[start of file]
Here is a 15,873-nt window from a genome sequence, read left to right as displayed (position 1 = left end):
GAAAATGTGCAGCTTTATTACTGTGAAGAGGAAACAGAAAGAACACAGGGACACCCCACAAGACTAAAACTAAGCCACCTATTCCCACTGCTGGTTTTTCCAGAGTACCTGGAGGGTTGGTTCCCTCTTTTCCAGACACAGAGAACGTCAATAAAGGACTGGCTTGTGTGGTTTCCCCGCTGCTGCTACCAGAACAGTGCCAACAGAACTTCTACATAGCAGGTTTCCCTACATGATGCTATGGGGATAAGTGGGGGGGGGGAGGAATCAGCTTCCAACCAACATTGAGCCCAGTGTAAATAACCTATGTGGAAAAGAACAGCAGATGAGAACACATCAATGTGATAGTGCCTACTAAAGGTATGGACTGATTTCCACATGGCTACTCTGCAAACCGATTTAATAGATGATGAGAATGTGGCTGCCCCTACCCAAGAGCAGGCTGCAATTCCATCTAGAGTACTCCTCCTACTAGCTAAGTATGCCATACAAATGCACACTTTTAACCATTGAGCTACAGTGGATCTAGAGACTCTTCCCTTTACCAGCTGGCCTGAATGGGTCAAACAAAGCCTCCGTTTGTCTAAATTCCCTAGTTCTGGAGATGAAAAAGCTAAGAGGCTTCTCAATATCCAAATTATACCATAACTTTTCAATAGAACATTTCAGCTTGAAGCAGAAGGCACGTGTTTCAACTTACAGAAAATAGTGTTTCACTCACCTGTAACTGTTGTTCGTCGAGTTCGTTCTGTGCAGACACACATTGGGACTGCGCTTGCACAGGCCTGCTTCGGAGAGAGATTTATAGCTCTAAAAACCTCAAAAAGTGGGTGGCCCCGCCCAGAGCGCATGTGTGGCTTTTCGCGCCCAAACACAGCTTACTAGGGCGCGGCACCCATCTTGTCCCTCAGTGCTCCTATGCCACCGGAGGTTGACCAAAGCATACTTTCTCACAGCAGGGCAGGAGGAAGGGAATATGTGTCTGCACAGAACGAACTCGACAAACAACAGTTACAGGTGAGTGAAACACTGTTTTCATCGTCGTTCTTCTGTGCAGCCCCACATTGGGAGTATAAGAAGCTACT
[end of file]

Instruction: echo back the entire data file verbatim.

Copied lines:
Here is a 15,873-nt window from a genome sequence, read left to right as displayed (position 1 = left end):
GAAAATGTGCAGCTTTATTACTGTGAAGAGGAAACAGAAAGAACACAGGGACACCCCACAAGACTAAAACTAAGCCACCTATTCCCACTGCTGGTTTTTCCAGAGTACCTGGAGGGTTGGTTCCCTCTTTTCCAGACACAGAGAACGTCAATAAAGGACTGGCTTGTGTGGTTTCCCCGCTGCTGCTACCAGAACAGTGCCAACAGAACTTCTACATAGCAGGTTTCCCTACATGATGCTATGGGGATAAGTGGGGGGGGGGAGGAATCAGCTTCCAACCAACATTGAGCCCAGTGTAAATAACCTATGTGGAAAAGAACAGCAGATGAGAACACATCAATGTGATAGTGCCTACTAAAGGTATGGACTGATTTCCACATGGCTACTCTGCAAACCGATTTAATAGATGATGAGAATGTGGCTGCCCCTACCCAAGAGCAGGCTGCAATTCCATCTAGAGTACTCCTCCTACTAGCTAAGTATGCCATACAAATGCACACTTTTAACCATTGAGCTACAGTGGATCTAGAGACTCTTCCCTTTACCAGCTGGCCTGAATGGGTCAAACAAAGCCTCCGTTTGTCTAAATTCCCTAGTTCTGGAGATGAAAAAGCTAAGAGGCTTCTCAATATCCAAATTATACCATAACTTTTCAATAGAACATTTCAGCTTGAAGCAGAAGGCACGTGTTTCAACTTACAGAAAATAGTGTTTCACTCACCTGTAACTGTTGTTCGTCGAGTTCGTTCTGTGCAGACACACATTGGGACTGCGCTTGCACAGGCCTGCTTCGGAGAGAGATTTATAGCTCTAAAAACCTCAAAAAGTGGGTGGCCCCGCCCAGAGCGCATGTGTGGCTTTTCGCGCCCAAACACAGCTTACTAGGGCGCGGCACCCATCTTGTCCCTCAGTGCTCCTATGCCACCGGAGGTTGACCAAAGCATACTTTCTCACAGCAGGGCAGGAGGAAGGGAATATGTGTCTGCACAGAACGAACTCGACAAACAACAGTTACAGGTGAGTGAAACACTGTTTTCATCGTCGTTCTTCTGTGCAGCCCCACATTGGGAGTATAAGAAGCTACT